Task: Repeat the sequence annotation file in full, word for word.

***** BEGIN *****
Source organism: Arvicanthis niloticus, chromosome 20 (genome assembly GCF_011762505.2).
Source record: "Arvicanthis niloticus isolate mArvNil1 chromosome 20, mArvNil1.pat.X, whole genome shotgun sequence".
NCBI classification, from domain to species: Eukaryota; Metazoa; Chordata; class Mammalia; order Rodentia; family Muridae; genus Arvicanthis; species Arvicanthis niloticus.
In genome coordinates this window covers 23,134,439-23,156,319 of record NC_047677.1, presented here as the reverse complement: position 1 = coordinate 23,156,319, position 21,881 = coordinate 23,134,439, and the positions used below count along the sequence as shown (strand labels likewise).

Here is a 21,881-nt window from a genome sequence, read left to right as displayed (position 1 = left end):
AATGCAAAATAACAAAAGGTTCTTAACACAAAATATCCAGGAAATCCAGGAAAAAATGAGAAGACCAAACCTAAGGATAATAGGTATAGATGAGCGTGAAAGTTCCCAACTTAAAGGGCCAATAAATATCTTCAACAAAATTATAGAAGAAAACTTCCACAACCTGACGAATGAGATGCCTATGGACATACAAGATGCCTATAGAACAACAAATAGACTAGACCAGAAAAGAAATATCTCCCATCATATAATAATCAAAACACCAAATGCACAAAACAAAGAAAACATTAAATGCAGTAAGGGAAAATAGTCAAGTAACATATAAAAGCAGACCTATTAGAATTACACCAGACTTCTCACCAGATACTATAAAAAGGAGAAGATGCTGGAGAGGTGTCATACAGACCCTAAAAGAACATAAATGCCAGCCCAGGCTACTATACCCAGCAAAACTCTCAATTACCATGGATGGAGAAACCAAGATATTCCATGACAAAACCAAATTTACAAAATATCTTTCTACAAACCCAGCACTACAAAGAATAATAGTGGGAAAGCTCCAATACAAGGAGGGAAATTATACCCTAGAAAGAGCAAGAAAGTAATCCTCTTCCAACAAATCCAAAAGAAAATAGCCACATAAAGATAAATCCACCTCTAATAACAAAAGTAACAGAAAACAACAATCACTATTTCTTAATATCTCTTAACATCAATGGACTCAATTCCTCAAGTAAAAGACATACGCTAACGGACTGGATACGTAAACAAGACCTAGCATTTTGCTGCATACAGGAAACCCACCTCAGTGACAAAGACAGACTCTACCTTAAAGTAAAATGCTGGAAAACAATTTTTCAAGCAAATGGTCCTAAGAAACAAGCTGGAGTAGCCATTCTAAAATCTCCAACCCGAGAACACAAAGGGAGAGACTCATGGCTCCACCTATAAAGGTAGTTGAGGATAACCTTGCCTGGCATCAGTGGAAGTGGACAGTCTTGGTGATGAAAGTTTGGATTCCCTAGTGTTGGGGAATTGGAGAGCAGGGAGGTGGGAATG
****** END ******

Source organism: Arvicanthis niloticus, chromosome 20 (genome assembly GCF_011762505.2).
Source record: "Arvicanthis niloticus isolate mArvNil1 chromosome 20, mArvNil1.pat.X, whole genome shotgun sequence".
NCBI classification, from domain to species: Eukaryota; Metazoa; Chordata; class Mammalia; order Rodentia; family Muridae; genus Arvicanthis; species Arvicanthis niloticus.
In genome coordinates this window covers 23,134,439-23,156,319 of record NC_047677.1, presented here as the reverse complement: position 1 = coordinate 23,156,319, position 21,881 = coordinate 23,134,439, and the positions used below count along the sequence as shown (strand labels likewise).

Here is a 21,881-nt window from a genome sequence, read left to right as displayed (position 1 = left end):
AATGCAAAATAACAAAAGGTTCTTAACACAAAATATCCAGGAAATCCAGGAAAAAATGAGAAGACCAAACCTAAGGATAATAGGTATAGATGAGCGTGAAAGTTCCCAACTTAAAGGGCCAATAAATATCTTCAACAAAATTATAGAAGAAAACTTCCACAACCTGACGAATGAGATGCCTATGGACATACAAGATGCCTATAGAACAACAAATAGACTAGACCAGAAAAGAAATATCTCCCATCATATAATAATCAAAACACCAAATGCACAAAACAAAGAAAACATTAAATGCAGTAAGGGAAAATAGTCAAGTAACATATAAAAGCAGACCTATTAGAATTACACCAGACTTCTCACCAGATACTATAAAAAGGAGAAGATGCTGGAGAGGTGTCATACAGACCCTAAAAGAACATAAATGCCAGCCCAGGCTACTATACCCAGCAAAACTCTCAATTACCATGGATGGAGAAACCAAGATATTCCATGACAAAACCAAATTTACAAAATATCTTTCTACAAACCCAGCACTACAAAGAATAATAGTGGGAAAGCTCCAATACAAGGAGGGAAATTATACCCTAGAAAGAGCAAGAAAGTAATCCTCTTCCAACAAATCCAAAAGAAAATAGCCACATAAAGATAAATCCACCTCTAATAACAAAAGTAACAGAAAACAACAATCACTATTTCTTAATATCTCTTAACATCAATGGACTCAATTCCTCAAGTAAAAGACATACGCTAACGGACTGGATACGTAAACAAGACCTAGCATTTTGCTGCATACAGGAAACCCACCTCAGTGACAAAGACAGACTCTACCTTAAAGTAAAATGCTGGAAAACAATTTTTCAAGCAAATGGTCCTAAGAAACAAGCTGGAGTAGCCATTCTAAAATCTCCAACCCGAGAACACAAAGGGAGAGACTCATGGCTCCACCTATAAAGGTAGTTGAGGATAACCTTGCCTGGCATCAGTGGAAGTGGACAGTCTTGGTGATGAAAGTTTGGATTCCCTAGTGTTGGGGAATTGGAGAGCAGGGAGGTGGGAATG